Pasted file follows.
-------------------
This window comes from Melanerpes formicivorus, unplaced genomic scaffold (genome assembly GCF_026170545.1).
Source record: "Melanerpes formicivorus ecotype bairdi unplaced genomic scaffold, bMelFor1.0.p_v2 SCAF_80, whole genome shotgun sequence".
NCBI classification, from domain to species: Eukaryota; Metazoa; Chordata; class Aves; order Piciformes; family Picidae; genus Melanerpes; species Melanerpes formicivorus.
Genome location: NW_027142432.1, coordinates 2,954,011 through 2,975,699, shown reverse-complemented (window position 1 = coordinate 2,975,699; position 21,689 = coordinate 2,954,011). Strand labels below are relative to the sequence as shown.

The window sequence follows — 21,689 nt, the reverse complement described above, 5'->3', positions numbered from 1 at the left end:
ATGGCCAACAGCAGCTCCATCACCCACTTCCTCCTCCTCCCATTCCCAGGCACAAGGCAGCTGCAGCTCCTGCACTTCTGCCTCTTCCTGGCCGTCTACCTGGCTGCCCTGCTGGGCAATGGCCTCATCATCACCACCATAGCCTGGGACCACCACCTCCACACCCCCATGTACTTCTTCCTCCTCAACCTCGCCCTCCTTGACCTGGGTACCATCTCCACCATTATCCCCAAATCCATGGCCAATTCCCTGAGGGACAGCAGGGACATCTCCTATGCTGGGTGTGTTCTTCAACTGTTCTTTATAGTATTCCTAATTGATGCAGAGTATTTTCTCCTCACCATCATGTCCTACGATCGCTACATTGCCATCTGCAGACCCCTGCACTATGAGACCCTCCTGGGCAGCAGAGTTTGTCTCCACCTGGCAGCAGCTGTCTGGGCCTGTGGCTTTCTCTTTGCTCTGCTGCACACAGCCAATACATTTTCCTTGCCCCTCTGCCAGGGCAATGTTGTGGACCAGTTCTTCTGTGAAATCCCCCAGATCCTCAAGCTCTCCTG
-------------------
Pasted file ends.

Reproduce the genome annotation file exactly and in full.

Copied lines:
This window comes from Melanerpes formicivorus, unplaced genomic scaffold (genome assembly GCF_026170545.1).
Source record: "Melanerpes formicivorus ecotype bairdi unplaced genomic scaffold, bMelFor1.0.p_v2 SCAF_80, whole genome shotgun sequence".
NCBI classification, from domain to species: Eukaryota; Metazoa; Chordata; class Aves; order Piciformes; family Picidae; genus Melanerpes; species Melanerpes formicivorus.
Genome location: NW_027142432.1, coordinates 2,954,011 through 2,975,699, shown reverse-complemented (window position 1 = coordinate 2,975,699; position 21,689 = coordinate 2,954,011). Strand labels below are relative to the sequence as shown.

The window sequence follows — 21,689 nt, the reverse complement described above, 5'->3', positions numbered from 1 at the left end:
ATGGCCAACAGCAGCTCCATCACCCACTTCCTCCTCCTCCCATTCCCAGGCACAAGGCAGCTGCAGCTCCTGCACTTCTGCCTCTTCCTGGCCGTCTACCTGGCTGCCCTGCTGGGCAATGGCCTCATCATCACCACCATAGCCTGGGACCACCACCTCCACACCCCCATGTACTTCTTCCTCCTCAACCTCGCCCTCCTTGACCTGGGTACCATCTCCACCATTATCCCCAAATCCATGGCCAATTCCCTGAGGGACAGCAGGGACATCTCCTATGCTGGGTGTGTTCTTCAACTGTTCTTTATAGTATTCCTAATTGATGCAGAGTATTTTCTCCTCACCATCATGTCCTACGATCGCTACATTGCCATCTGCAGACCCCTGCACTATGAGACCCTCCTGGGCAGCAGAGTTTGTCTCCACCTGGCAGCAGCTGTCTGGGCCTGTGGCTTTCTCTTTGCTCTGCTGCACACAGCCAATACATTTTCCTTGCCCCTCTGCCAGGGCAATGTTGTGGACCAGTTCTTCTGTGAAATCCCCCAGATCCTCAAGCTCTCCTG